Former Federal Reserve Chair Janet Yellen and Jared Bernstein, chief economist to former vice president Joe Biden, penned an op-ed for the New York Times on Monday blaming Congress for their inability to pass additional fiscal support as depressionary unemployment and surging virus cases and deaths weigh on the economic recovery.
The op-ed, titled "The Senate Is on Vacation While Americans Starve," outlines monetary policy by itself cannot save the economy from the virus-induced recession, and the solution will require additional rounds of fiscal stimulus to thwart a deepening fiscal cliff (see: "Look Out Below": Why The Economy Is About To Fly Off A Fiscal Cliff").
"If senators still fail to resolve stalled negotiations when they return after Labor Day, millions of needy Americans will suffer — and the overall economy could degrade from its current slow rebound in growth to no growth at all," Yellen and Bernstein wrote.
The pair said monetary policy alone could not generate a robust recovery, and further support will need to have a fiscal component to cushion households.
"Both monetary policy, which is the Federal Reserve's job, and fiscal policy, the job of the federal government, have complementary roles to play in supporting the economy," they said.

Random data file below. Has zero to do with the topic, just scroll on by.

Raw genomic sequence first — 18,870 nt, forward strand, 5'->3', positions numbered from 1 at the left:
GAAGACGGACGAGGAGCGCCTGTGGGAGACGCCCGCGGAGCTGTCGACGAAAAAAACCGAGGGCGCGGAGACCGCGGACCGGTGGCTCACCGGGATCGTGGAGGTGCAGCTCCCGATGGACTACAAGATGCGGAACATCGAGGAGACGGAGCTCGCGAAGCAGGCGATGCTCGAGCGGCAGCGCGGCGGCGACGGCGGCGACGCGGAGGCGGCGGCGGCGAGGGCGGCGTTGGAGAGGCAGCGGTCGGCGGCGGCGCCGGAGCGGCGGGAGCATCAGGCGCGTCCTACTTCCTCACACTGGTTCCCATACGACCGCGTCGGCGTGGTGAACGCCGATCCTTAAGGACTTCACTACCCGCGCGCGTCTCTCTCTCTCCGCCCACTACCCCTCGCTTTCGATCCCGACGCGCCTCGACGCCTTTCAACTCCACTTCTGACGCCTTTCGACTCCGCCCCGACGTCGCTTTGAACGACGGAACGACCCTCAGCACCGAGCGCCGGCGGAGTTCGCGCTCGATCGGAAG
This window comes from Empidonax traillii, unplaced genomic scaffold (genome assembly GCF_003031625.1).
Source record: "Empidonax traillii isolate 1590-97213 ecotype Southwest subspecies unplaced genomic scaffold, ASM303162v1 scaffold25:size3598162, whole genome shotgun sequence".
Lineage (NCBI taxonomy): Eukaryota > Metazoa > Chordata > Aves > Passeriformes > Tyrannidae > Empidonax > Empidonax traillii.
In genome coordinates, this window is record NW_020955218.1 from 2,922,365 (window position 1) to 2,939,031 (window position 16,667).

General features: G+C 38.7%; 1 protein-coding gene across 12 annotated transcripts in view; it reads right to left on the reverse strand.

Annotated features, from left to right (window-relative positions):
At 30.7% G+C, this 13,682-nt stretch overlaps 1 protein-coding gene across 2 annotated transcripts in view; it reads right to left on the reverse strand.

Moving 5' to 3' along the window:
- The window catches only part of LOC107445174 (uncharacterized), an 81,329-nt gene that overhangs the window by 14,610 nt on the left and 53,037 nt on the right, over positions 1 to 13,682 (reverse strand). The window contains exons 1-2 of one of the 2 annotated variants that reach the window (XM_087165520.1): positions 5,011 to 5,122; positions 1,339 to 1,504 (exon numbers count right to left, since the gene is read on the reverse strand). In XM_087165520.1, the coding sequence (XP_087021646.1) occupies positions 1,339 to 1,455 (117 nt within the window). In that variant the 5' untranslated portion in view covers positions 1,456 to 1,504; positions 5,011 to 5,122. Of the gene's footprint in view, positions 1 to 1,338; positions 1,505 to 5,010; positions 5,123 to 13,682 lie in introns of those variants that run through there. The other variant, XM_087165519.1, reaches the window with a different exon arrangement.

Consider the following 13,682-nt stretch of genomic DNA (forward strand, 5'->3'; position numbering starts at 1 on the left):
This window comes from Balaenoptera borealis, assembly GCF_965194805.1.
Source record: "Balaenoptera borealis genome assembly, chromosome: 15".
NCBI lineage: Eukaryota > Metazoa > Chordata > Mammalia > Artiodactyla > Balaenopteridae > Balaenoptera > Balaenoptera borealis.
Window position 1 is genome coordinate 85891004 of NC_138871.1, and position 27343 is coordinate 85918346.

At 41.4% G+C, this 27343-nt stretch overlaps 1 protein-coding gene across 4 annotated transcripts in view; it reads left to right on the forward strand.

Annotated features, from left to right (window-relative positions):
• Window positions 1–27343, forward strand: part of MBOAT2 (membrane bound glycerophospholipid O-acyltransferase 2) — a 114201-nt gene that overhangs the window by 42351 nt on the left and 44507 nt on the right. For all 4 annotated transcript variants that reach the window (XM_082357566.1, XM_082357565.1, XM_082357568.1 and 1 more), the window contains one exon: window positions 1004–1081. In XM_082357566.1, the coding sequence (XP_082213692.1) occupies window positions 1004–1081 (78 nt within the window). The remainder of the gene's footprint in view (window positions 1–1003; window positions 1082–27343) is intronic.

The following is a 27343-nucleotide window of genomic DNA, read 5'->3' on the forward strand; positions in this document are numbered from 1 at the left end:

Yellen and Bernstein warned about a faltering recovery as the virus continues to rage across the country, forcing states to pause or reverse reopenings:
"Now, so-called real-time data show consumer spending slowing overall and deteriorating conditions for low-income households, who have become more anxious about how they will pay for their rent and their food," they wrote, suggesting 30 million Americans are going broke and hungry.
"These numbers reflect the confluence of at least three forces: acceleration of the spread of the virus; expiration of the supplemental federal unemployment benefits; and the ending of various eviction moratoriums," they said, noting an economic recovery cannot occur unless the virus disappears.
"It became clear this summer that public health measures across much of the country were relaxed too soon and without proper medical safeguards against the coronavirus," they added.
The economists said, "the Federal Reserve has largely done its job," suggesting Congress "cannot expect the Fed to keep everything together on its own."
Yellen and Bernstein wrote the op-ed, in what could be a move to shift blame to Congress for the coming growth scare that could lead to a correction in the stock market.
The party on Wall Street, driven by liquidity via central banks and bailouts from Congress have reinflated financial assets to nosebleed valuations as the labor market implodes.
Morgan Stanley's Michael Wilson suggested a "growth scare to be followed by a rate scare" could be seen in the weeks or months ahead.